The one meal a day thing seems to be what I needed. Maybe my body had adapted to the 16/8 thing to the point where it just didn't consider it a metabolic stress enough to burn fat. So maybe it needed a shake-up.

It's not easy, but I'd also say it isn't particularly hard. Not after seven months on a 16-20 hour fast regime. Doesn't take much more to get it to 23/24 hours.

Right now though I'm hungry enough to eat a rotten pig's ass so I'm going to do that.

In the meantime: Tell me about your GAINZZZ.

Oh, and sure, let the people without dysregulated metabolisms tell me how they solved all the weight problems that they've never actually had, and why people who have this metabolic disorder should just do what people without metabolic disorders do to keep weight off (that is, nothing at all, letting your properly-functioning insulin metabolism keep you at ideal weight, all working smoothly in the background, while you do nothing in particular except say "eat less, move more, rinse, lather, repeat").

Note/Correction: I got most of this, at least this week (I've read the basics a lot before), from these very good videos I've previously recommended by What I've Learned, especially this one, and this one I recommended last week.

The hormone that tells fat cells to release triglycerides for processing into ketones (energy bodies) is "hormone-sensitive lipase," not "insulin-sensitive hormone," as I called it.

Actually, there are several hormones that tell fat cells to burn fat for fuel, such as epinephrine, cortisol,* testosterone, human growth hormone, grehlin, and glucagon, but almost all of them are antagonistic to insulin, or opposed by insulin. Broadly, one could describe them as "insulin sensitive hormones," but none are named that.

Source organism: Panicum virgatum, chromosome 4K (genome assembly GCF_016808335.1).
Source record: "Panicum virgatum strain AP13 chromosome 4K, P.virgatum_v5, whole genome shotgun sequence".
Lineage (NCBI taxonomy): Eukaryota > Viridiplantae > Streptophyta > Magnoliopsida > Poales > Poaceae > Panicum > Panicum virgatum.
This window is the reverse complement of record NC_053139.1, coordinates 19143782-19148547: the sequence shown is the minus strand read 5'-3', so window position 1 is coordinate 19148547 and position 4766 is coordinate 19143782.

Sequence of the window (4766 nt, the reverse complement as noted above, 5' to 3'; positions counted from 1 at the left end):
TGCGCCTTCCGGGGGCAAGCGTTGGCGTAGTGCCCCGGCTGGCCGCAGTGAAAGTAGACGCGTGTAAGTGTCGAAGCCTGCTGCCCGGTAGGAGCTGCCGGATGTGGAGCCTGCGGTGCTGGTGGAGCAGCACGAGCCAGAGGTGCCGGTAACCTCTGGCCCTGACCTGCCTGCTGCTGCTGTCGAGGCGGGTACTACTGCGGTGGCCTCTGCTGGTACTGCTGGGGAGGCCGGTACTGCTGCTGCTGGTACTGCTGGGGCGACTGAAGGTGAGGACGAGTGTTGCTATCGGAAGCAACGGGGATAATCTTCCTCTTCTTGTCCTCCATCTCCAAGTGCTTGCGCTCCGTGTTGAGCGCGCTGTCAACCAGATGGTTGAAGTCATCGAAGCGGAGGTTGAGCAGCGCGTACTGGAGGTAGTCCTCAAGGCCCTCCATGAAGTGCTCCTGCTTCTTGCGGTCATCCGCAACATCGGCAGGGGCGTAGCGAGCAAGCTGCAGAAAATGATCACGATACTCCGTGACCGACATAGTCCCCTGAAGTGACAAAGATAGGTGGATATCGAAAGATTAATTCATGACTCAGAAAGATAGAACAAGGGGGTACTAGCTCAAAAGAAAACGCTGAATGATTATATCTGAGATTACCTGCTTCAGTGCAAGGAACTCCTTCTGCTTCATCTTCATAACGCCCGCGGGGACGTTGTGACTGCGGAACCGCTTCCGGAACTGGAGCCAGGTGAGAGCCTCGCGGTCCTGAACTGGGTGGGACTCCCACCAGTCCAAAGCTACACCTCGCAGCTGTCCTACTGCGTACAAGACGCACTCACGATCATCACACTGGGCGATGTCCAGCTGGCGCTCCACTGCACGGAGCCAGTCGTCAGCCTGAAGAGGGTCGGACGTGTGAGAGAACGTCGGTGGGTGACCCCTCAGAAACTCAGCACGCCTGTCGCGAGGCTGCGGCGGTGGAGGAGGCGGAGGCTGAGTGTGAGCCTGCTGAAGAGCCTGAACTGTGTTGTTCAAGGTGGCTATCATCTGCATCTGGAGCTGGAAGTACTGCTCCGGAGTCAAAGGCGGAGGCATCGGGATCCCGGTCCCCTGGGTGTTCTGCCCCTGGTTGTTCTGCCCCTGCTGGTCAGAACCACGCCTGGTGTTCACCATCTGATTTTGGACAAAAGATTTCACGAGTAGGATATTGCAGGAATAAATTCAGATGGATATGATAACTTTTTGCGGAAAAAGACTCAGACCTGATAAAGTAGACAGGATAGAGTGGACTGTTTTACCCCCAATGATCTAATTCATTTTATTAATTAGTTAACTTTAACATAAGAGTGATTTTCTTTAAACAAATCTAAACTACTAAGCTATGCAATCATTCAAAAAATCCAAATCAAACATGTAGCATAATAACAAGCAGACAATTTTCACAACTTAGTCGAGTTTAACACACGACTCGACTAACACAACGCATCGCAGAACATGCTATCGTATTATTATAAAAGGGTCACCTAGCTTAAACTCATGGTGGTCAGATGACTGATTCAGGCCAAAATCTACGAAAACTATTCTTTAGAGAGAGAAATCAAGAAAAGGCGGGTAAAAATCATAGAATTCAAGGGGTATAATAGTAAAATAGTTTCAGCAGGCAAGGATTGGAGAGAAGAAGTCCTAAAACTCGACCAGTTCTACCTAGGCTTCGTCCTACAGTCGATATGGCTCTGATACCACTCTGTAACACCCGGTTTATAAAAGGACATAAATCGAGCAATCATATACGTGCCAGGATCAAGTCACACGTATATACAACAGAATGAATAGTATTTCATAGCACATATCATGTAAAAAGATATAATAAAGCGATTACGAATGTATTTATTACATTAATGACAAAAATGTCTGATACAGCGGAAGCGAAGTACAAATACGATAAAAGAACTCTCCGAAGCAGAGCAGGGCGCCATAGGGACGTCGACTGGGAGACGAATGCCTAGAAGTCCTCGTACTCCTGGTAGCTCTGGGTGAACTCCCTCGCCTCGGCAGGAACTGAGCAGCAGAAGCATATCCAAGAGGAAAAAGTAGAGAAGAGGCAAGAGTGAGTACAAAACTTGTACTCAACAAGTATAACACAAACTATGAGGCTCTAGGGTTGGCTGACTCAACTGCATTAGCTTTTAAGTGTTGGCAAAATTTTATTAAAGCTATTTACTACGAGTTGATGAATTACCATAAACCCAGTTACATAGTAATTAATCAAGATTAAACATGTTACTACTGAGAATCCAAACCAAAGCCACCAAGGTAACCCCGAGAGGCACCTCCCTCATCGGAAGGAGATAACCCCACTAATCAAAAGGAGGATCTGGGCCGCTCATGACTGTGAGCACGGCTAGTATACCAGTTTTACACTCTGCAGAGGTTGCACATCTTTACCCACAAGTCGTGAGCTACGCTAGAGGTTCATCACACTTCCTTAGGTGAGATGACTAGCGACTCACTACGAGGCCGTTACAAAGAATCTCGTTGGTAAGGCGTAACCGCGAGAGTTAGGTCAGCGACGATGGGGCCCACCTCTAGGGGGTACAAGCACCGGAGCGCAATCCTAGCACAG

Sorry for the garbling. I've changed my botched language to specify "hormone-sensitive lipase" or "lipase and other fat-burning hormones" or "fat burning hormones" generally to get rid of the just-plain-wrong "insulin-sensitive hormone" term I mistakenly used.

* Cortisol is a hormone with a few effects. It's the "stress hormone," but it's also the alertness hormone. If you wake up pretty quickly in the morning, that's your body giving you a jolt of cortisol to stress it up (out of its hibernating state) and get you moving.

Apparently it has some fat-burning function. However, it also gets branded as a fat-hoarding hormone, in people with too much stress, or who don't get enough sleep and therefore have a lot of cortisol in their bodies all day long.

I don't know much about anything, and I certainly don't know at what point cortisol goes from being a useful wake-up hormone into a stress-monster fat-hoarding-because-winter-is-coming hormone.

Cortisol, like most of the other fat-burning hormones, is opposed by insulin. Cortisol promotes alertness, awakeness, stress, and fat-burning (in some situations, at least); insulin promotes lethargy, sleepiness (you get sleepy after a big Thanksgiving meal, right?) and fat-storage.

Provisional Retraction. Another GAINZZZ Correction. I don't know on this one either way, but a physician pops in to say that, while he agrees with most of the GAINZZZ post, he disagrees with my assertion that the high insulin response of an obese person sweeps too much glucose out of the blood and leads to feeling both tired and hungry. He says the obese have simultaneously a high fasted insulin level and a high fasted blood glucose level.

I don't know if he's right. I thought the feeling of being tired -- the famous "spike your blood sugar, then crash with lower blood sugar" -- was related to insulin level, and I thought I read people connecting that to higher insulin levels in the blood. Or maybe I just speculated myself that the two things were directly connected.

Maybe both points are true: High quickly-bioavailable carbs do cause the spike-and-crash effect, but they cause this in all people, and it's not true that people with high insulin levels have it worse. Maybe they just have it like anyone else.
He says he's a doctor, and I gotta admit my understanding here is based on a few pop-science books I only remember in broad outline, so let me provisionally retract this.

If the poster making this point, or any other doctor, would be so kind as to illuminate me on this point, I'd appreciate it.


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posted by Ace at 05:29 PM